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Monday, 20 June 2011

Ectopic pregnancy

The incidence is low 1:700 and unless there is a history of pelvic infection causing some damage to the lining of the fallopian tubes, an ectopic pregnancy is not common. Ectopic pregnancy is a pregnancy that is outside the womb. It can be on any portion of the fallopian tube or even grow on the ovary. This abnormal location of the pregnancy means that it is not possible for the pregnancy to grow to full term and needs to be removed. The risks with an ectopic pregnancy are that as it grows in the tube, it will erode through the tube and rupture a blood vessel resulting in bleeding into the abdomen.

Thus the importance of an early check-up with the obstetrician as he will be able to diagnose an ectopic pregnancy before any serious mishap. Unfortunately an ectopic may be difficult to view on ultrasound scan but will be suspected if there is no pregnancy sac in the womb, and blood pregnancy hormone levels show a slow rise. Sometimes the sac can be seen in the tube and it will give the typical vivid appearance of surrounding blood vessels called the 'ring of fire'.

Diagnosis is by laparoscopy ( inserting a telescope through the belly button) and viewing the fallopian tubes. Treatment is either removing the pregnancy alone by cutting open the afected tube, or removing th entire tube if it is too badly damaged. The alternative is to use a cancer drug to try and dissolve the pregnancy.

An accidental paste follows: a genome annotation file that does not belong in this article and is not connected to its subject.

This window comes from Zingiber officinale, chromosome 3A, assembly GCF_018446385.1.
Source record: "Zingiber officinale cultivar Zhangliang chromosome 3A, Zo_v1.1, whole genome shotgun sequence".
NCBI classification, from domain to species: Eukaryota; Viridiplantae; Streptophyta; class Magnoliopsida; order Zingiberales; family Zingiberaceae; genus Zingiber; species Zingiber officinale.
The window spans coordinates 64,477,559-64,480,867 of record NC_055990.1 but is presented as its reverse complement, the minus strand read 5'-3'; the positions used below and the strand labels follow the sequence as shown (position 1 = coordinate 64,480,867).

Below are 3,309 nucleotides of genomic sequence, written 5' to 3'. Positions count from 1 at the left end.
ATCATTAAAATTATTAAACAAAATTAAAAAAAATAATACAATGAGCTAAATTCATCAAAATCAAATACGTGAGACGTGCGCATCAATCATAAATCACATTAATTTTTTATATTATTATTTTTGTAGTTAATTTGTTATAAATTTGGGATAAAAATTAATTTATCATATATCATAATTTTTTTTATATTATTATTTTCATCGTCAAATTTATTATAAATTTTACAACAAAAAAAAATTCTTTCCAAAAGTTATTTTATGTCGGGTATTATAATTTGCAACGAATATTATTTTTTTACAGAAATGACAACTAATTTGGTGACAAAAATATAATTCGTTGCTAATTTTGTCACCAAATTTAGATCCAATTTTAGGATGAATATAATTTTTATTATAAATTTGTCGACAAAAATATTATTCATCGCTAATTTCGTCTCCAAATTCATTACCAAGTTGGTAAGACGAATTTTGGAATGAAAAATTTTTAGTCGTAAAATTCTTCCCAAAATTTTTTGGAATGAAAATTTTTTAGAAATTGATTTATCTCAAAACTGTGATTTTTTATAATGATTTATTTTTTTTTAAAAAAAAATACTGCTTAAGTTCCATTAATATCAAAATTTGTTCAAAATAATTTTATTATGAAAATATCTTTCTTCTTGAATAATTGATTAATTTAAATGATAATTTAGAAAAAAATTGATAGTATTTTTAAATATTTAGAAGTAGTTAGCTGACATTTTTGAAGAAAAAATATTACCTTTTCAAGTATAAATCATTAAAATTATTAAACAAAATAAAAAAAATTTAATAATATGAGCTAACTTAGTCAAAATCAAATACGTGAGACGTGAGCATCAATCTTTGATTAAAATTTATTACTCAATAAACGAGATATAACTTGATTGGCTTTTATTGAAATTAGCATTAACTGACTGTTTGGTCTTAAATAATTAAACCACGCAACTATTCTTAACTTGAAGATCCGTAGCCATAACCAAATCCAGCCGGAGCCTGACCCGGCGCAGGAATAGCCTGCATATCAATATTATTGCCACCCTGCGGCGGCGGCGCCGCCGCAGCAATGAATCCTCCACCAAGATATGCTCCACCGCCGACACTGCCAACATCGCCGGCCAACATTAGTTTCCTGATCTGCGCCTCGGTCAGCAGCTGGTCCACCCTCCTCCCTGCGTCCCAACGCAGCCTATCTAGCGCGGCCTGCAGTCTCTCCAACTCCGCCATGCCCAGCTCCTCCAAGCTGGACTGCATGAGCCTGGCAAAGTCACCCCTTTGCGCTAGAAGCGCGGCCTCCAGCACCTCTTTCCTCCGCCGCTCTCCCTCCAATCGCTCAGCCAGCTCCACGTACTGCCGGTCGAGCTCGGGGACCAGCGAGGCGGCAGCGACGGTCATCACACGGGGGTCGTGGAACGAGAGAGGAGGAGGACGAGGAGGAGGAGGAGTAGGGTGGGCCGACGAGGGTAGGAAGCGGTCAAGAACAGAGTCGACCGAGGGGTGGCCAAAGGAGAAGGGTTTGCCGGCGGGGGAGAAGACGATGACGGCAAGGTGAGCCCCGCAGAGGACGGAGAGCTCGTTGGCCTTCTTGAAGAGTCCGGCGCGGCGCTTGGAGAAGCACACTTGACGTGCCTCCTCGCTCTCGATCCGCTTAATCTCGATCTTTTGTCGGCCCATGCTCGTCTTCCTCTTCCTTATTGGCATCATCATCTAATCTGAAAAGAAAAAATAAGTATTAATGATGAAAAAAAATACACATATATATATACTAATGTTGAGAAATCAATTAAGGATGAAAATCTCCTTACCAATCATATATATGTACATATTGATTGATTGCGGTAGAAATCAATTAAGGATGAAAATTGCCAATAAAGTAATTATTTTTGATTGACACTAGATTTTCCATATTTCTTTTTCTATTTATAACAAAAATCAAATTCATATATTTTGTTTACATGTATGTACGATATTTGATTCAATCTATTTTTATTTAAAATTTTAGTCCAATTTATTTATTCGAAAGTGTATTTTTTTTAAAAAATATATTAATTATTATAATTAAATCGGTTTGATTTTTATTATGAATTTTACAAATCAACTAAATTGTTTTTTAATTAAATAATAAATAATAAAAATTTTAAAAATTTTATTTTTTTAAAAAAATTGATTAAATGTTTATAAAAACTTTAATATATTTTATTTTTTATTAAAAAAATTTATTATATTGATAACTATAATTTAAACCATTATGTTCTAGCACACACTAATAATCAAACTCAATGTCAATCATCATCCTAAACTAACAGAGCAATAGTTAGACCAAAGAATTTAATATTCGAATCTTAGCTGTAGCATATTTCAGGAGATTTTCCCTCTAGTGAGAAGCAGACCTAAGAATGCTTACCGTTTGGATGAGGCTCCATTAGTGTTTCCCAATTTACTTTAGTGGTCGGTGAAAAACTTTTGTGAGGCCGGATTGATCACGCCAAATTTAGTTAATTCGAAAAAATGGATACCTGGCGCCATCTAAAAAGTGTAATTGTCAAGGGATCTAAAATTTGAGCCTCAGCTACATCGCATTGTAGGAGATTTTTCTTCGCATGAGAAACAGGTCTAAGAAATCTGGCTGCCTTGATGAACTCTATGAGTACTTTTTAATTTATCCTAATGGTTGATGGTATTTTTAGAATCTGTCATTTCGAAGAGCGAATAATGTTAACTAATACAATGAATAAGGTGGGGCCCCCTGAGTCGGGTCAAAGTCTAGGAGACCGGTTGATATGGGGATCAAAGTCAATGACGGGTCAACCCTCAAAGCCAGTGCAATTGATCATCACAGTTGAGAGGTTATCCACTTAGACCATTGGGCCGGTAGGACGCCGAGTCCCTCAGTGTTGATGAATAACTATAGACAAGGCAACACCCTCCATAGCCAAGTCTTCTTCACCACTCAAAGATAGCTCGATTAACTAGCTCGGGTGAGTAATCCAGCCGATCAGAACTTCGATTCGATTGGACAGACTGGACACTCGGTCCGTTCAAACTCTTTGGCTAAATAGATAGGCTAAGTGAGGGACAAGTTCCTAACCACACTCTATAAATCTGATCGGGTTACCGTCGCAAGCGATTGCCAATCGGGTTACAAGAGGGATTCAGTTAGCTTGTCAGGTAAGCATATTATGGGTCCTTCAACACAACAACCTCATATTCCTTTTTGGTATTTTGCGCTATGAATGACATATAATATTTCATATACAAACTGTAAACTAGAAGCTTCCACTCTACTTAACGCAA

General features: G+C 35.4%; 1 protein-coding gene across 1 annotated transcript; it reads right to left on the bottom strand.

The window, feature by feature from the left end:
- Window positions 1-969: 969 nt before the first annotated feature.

Syphillis and pregnancy

Syphillis is a sexually transmitted disorder. With the rising incidence of sexually transmitted disorders especially in China, routine screening during pregnancy is important. Syphillis may have no symptoms especially in the early stages but the infection can cause sudden death of the foetus after 28 weeks. If it is not screened for and therefore missed would be a travesty as if detected, a single dose of penicillin antibiotic would avoid a stilbirth due to this sexually transmitted disorder.

Why you should sleep on your left side

A recent article  showed that sleeping on the back and right side predisposes to a higher incidence of sudden death of the foetus. Although further studies need to be done, it would be prudent to follow this rule especially if you are in your third trimestor. The incidence of stilbirth is not high and is less than 1: 10000. Very often it is attributed to a cord accident but in a large proportion no obvious cause is found. It may be that sleeping on the back and right could well be a cause. Pregnant women have always been told to sleep on the side and the reason is that there is a major vessel running parallel to the spine on the right and behind the womb. As the womb expands there will be increased pressure on this vessel. This blood vessel also supplies the foetus with oxygen and nutrition. The womb is naturally tilted to the right, thus it would make sense that sleeping on the right and back would increase the pressure on this vessel possibly reducing the oxygen to the foetus.
So always remember to sleep on the LEFT side!

http://www.medscape.com/viewarticle/744648?sssdmh=dm1.695983